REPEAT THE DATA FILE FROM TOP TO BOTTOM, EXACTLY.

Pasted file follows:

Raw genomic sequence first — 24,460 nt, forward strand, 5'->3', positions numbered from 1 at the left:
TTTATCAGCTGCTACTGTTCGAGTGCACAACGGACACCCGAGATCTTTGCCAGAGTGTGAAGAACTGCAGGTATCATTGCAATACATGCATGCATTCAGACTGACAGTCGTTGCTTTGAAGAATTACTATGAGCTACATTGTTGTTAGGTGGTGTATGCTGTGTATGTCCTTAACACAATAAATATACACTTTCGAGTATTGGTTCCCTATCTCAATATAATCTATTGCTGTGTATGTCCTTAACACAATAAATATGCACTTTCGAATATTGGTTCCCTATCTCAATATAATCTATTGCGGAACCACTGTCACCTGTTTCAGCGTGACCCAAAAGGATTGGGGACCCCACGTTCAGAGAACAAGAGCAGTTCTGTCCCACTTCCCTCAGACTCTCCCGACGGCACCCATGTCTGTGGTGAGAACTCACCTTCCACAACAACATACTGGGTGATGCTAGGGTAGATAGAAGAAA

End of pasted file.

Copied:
Raw genomic sequence first — 24,460 nt, forward strand, 5'->3', positions numbered from 1 at the left:
TTTATCAGCTGCTACTGTTCGAGTGCACAACGGACACCCGAGATCTTTGCCAGAGTGTGAAGAACTGCAGGTATCATTGCAATACATGCATGCATTCAGACTGACAGTCGTTGCTTTGAAGAATTACTATGAGCTACATTGTTGTTAGGTGGTGTATGCTGTGTATGTCCTTAACACAATAAATATACACTTTCGAGTATTGGTTCCCTATCTCAATATAATCTATTGCTGTGTATGTCCTTAACACAATAAATATGCACTTTCGAATATTGGTTCCCTATCTCAATATAATCTATTGCGGAACCACTGTCACCTGTTTCAGCGTGACCCAAAAGGATTGGGGACCCCACGTTCAGAGAACAAGAGCAGTTCTGTCCCACTTCCCTCAGACTCTCCCGACGGCACCCATGTCTGTGGTGAGAACTCACCTTCCACAACAACATACTGGGTGATGCTAGGGTAGATAGAAGAAA